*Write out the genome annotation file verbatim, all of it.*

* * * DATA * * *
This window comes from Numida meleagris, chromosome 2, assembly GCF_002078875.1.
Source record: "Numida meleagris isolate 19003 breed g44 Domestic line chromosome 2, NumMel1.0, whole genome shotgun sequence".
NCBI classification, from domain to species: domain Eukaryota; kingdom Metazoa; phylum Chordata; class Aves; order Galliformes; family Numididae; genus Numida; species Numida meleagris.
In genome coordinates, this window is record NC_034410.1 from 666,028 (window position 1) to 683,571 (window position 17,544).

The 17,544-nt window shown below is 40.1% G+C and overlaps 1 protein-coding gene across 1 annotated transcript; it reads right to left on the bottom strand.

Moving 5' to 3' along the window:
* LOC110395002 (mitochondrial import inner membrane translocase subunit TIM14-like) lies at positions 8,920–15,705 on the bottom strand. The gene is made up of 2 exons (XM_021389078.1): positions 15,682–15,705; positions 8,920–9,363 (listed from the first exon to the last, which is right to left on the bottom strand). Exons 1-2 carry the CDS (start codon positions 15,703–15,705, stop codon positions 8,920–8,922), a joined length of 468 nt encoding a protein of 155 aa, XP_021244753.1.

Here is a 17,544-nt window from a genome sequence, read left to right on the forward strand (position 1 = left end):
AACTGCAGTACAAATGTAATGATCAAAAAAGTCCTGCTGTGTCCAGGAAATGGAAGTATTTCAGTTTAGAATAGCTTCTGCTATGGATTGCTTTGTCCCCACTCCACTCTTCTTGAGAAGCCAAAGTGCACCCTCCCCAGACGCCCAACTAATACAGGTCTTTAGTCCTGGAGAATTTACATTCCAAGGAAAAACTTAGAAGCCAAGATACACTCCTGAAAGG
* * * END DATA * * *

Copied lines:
This window comes from Numida meleagris, chromosome 2, assembly GCF_002078875.1.
Source record: "Numida meleagris isolate 19003 breed g44 Domestic line chromosome 2, NumMel1.0, whole genome shotgun sequence".
NCBI classification, from domain to species: domain Eukaryota; kingdom Metazoa; phylum Chordata; class Aves; order Galliformes; family Numididae; genus Numida; species Numida meleagris.
In genome coordinates, this window is record NC_034410.1 from 666,028 (window position 1) to 683,571 (window position 17,544).

The 17,544-nt window shown below is 40.1% G+C and overlaps 1 protein-coding gene across 1 annotated transcript; it reads right to left on the bottom strand.

Moving 5' to 3' along the window:
* LOC110395002 (mitochondrial import inner membrane translocase subunit TIM14-like) lies at positions 8,920–15,705 on the bottom strand. The gene is made up of 2 exons (XM_021389078.1): positions 15,682–15,705; positions 8,920–9,363 (listed from the first exon to the last, which is right to left on the bottom strand). Exons 1-2 carry the CDS (start codon positions 15,703–15,705, stop codon positions 8,920–8,922), a joined length of 468 nt encoding a protein of 155 aa, XP_021244753.1.

Here is a 17,544-nt window from a genome sequence, read left to right on the forward strand (position 1 = left end):
AACTGCAGTACAAATGTAATGATCAAAAAAGTCCTGCTGTGTCCAGGAAATGGAAGTATTTCAGTTTAGAATAGCTTCTGCTATGGATTGCTTTGTCCCCACTCCACTCTTCTTGAGAAGCCAAAGTGCACCCTCCCCAGACGCCCAACTAATACAGGTCTTTAGTCCTGGAGAATTTACATTCCAAGGAAAAACTTAGAAGCCAAGATACACTCCTGAAAGG